“Nature needed, and still needs, this beautiful creature; standing betwixt man and animal, sympathizing with each, comprehending the speech of either race, and interpreting the whole existence of one to the other. What a pity that he has forever vanished from the hard and dusty paths of life—unless,” added the sculptor, in a sportive whisper, “Donatello be actually he!” (Hawthorne 6)
Notice that the faun inspires awe and admiration not only because it is aesthetically impressive, but also because it embraces a moralistic and thematic idealism that Kenyon in particular is drawn to. The faun refuses to be categorized either as human or animal, and he is depicted as arbitrator between the social and the natural world. However, by pointing out that the figure of the faun has vanished from the social sphere, there is an implication that humans have lost the ability to bridge the opposing spectrums of humanity and naturalism. Kenyon proceeds to draw parallels between the marble faun and Donatello, seeing as the latter’s sense of innocence and naiveté give him an aura of purity that has yet to be tainted by the stain of human experience.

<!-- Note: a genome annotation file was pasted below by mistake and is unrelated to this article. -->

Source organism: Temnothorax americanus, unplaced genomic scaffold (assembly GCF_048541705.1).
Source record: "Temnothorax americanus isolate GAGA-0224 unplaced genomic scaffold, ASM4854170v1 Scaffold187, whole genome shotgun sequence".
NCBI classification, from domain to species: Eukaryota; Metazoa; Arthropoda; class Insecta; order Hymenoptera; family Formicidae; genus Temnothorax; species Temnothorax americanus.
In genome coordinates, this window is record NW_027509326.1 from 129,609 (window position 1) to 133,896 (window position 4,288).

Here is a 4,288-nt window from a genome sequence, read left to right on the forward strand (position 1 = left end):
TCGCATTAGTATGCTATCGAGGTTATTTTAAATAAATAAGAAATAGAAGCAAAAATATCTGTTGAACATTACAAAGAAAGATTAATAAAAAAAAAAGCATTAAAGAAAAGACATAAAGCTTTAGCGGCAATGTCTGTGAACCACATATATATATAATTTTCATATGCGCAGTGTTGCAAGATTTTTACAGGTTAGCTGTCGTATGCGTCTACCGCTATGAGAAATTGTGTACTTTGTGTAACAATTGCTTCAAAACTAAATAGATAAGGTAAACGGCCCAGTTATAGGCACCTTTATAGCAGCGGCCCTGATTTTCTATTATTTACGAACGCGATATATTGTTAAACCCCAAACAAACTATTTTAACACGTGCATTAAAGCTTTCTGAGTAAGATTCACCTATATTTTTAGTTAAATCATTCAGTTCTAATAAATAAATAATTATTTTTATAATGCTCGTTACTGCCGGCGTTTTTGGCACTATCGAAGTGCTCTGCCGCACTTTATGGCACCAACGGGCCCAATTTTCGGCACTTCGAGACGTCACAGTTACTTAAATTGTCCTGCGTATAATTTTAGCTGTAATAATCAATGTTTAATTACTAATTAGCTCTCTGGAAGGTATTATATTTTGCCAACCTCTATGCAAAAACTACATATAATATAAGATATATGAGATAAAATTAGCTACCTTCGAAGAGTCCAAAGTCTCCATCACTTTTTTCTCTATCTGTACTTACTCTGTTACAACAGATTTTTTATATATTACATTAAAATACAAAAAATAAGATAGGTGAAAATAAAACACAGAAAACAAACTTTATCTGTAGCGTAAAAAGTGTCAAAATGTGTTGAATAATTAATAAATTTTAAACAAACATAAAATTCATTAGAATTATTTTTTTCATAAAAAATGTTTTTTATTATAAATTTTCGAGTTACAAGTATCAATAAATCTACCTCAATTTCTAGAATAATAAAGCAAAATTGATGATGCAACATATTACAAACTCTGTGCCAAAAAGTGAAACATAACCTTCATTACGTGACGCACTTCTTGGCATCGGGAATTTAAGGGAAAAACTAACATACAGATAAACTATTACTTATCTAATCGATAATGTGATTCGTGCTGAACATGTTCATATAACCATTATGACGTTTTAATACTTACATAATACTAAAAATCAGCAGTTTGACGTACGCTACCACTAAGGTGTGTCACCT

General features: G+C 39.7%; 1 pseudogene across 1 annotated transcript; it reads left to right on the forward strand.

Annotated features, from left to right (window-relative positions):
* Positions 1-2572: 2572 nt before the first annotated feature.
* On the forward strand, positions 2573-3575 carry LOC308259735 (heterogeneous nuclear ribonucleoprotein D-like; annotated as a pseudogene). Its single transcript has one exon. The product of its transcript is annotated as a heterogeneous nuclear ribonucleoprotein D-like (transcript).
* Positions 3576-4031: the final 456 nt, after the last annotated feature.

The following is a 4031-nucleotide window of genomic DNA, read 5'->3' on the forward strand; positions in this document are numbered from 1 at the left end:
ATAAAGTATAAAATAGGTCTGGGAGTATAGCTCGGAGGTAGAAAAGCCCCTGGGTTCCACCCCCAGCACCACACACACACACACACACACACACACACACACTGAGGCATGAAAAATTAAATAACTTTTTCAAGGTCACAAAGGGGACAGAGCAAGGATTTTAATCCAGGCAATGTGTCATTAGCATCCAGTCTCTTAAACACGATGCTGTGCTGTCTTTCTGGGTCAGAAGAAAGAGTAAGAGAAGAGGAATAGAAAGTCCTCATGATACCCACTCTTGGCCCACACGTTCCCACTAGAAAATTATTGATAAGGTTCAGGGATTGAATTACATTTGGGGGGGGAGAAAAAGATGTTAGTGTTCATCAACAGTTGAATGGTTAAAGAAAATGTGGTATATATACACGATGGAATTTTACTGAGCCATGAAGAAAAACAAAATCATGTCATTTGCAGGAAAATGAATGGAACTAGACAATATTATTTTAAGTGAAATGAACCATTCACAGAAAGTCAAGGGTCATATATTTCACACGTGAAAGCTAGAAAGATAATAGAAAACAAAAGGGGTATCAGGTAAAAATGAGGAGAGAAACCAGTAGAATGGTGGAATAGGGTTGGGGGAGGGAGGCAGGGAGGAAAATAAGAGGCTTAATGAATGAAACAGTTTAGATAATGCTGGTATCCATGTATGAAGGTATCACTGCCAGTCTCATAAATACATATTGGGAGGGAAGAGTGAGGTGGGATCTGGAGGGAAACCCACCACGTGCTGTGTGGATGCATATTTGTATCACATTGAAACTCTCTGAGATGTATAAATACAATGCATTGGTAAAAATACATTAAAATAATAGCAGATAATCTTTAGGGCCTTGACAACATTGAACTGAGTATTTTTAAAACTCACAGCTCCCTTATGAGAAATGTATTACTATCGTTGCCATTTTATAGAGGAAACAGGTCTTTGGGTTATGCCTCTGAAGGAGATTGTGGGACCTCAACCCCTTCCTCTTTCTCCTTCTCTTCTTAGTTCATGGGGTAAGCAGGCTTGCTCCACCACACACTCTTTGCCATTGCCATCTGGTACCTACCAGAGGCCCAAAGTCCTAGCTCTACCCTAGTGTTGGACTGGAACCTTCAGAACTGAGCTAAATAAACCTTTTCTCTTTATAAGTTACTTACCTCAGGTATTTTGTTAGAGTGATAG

It does not take a genius to realize that Donatello is indeed the organic parallel to the marble faun. Yes, Donatello is explicitly referred to as a faun, particularly during the final chapter of the novel, in which Kenyon refers to him as “our poor Faun” (Hawthorne 291). But the parallels between Donatello and the mythical creature are deeper than we may initially deem. First and foremost, Miriam, one of Donatello’s fellow artists, makes no effort to hide the fact that she considers him to be dimwitted, naïve, and innocent. She even goes as far as to approach Donatello as an animal rather than a human being: “What a child, or what a simpleton, he is! I continually find myself treating Donatello as if he were the merest unfledged chicken” (Hawthorne 7). By approaching Donatello as an animal, he is being attributed a sense of hybridity similar to the one that the faun is known for embracing.